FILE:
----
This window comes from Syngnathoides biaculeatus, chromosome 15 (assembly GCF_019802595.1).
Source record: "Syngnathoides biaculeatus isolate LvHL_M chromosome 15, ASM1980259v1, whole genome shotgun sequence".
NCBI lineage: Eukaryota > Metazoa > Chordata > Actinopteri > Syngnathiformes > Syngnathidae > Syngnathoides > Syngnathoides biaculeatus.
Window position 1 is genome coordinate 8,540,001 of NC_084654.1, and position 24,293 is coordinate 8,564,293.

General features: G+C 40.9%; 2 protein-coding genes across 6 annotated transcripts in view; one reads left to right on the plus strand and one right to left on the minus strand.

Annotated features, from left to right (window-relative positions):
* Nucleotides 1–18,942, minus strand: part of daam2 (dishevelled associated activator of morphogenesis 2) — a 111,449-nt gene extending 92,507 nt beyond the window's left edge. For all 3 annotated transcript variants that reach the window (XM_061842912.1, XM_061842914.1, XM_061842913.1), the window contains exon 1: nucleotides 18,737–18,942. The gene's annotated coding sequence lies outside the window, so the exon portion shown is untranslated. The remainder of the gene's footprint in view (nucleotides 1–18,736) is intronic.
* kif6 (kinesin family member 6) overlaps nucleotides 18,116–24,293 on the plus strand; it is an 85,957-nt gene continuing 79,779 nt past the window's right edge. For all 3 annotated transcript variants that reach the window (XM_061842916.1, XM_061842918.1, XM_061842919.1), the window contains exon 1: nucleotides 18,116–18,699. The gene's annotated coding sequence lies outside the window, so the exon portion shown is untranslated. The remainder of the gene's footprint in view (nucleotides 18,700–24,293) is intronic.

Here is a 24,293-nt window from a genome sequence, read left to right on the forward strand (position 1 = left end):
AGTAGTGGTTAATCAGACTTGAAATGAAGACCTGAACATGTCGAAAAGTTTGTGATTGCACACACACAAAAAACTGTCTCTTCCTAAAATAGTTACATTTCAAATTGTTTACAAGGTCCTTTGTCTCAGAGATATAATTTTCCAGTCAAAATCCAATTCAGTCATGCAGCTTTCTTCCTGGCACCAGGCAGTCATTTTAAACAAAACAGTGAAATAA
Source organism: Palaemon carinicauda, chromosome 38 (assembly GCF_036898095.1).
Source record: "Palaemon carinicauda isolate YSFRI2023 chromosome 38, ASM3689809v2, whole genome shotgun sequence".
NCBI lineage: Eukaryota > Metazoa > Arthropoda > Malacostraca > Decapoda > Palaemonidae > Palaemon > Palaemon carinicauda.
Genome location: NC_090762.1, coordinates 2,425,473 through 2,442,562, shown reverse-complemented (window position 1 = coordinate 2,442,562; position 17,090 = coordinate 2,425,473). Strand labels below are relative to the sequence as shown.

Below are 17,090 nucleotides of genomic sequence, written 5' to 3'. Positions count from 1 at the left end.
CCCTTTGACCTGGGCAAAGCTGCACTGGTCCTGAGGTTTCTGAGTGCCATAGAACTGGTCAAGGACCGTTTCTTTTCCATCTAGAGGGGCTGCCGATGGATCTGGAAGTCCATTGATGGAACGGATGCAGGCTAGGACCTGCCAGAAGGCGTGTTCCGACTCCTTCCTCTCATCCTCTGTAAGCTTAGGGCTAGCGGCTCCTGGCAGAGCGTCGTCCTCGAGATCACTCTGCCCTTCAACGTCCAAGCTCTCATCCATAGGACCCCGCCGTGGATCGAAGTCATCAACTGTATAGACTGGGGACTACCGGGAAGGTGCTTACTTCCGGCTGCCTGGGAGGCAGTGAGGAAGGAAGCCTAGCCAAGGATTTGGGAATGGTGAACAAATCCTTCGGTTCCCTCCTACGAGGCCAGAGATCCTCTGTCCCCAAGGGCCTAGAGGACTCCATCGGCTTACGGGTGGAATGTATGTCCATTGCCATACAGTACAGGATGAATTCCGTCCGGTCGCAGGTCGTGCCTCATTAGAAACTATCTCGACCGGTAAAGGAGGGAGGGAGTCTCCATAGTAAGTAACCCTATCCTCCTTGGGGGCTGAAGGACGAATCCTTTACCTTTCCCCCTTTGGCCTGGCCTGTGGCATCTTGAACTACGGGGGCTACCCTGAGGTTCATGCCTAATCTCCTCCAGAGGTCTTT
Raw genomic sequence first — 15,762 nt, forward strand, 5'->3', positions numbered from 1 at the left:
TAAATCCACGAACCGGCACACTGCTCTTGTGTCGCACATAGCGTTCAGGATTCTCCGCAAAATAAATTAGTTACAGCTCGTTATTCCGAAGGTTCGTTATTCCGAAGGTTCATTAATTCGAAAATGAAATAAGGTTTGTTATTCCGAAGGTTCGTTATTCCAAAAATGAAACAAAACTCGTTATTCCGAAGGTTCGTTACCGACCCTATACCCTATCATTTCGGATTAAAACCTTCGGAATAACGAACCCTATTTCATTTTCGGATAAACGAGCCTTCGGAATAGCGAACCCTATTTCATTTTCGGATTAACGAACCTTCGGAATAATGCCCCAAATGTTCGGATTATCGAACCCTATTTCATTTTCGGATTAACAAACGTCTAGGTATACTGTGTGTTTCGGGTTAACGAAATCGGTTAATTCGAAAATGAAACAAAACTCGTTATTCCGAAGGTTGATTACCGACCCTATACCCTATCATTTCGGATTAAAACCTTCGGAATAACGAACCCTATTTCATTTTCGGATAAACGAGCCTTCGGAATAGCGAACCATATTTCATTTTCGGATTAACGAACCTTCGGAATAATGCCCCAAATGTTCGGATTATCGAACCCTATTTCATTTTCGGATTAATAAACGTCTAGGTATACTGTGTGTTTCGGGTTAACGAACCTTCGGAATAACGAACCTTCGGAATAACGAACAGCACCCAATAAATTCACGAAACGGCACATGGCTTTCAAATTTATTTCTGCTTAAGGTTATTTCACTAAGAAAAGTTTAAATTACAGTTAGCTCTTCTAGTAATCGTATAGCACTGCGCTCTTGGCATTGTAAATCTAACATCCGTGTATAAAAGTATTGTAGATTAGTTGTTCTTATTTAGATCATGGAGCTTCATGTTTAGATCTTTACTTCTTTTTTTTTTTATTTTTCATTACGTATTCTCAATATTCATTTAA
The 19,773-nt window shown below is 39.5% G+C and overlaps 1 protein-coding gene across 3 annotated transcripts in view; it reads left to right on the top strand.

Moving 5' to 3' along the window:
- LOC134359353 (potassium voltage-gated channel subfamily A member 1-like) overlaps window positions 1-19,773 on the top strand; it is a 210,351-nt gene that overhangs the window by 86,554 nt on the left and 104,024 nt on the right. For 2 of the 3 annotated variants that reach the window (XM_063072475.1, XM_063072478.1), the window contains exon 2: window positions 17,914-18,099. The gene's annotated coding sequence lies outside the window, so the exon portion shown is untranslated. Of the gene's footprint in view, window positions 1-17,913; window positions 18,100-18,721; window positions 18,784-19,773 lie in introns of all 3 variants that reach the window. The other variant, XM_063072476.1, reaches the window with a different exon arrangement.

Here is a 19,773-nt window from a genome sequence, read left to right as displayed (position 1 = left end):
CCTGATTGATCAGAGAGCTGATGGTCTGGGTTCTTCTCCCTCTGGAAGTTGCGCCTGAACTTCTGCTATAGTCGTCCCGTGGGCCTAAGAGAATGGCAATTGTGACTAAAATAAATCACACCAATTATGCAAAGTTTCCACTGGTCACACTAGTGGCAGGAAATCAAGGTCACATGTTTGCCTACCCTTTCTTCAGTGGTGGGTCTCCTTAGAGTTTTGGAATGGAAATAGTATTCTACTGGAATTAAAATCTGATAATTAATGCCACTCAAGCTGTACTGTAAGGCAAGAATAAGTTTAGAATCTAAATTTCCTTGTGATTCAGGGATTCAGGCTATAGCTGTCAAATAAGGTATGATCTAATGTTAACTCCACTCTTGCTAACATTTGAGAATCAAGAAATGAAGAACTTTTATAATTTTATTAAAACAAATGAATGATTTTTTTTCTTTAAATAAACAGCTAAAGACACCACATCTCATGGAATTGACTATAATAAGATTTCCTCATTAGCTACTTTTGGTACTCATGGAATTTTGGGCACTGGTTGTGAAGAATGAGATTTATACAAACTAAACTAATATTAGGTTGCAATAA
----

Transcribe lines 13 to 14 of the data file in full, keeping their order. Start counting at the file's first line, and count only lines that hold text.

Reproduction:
NCBI lineage: Eukaryota > Metazoa > Arthropoda > Malacostraca > Decapoda > Palaemonidae > Palaemon > Palaemon carinicauda.
Genome location: NC_090762.1, coordinates 2,425,473 through 2,442,562, shown reverse-complemented (window position 1 = coordinate 2,442,562; position 17,090 = coordinate 2,425,473). Strand labels below are relative to the sequence as shown.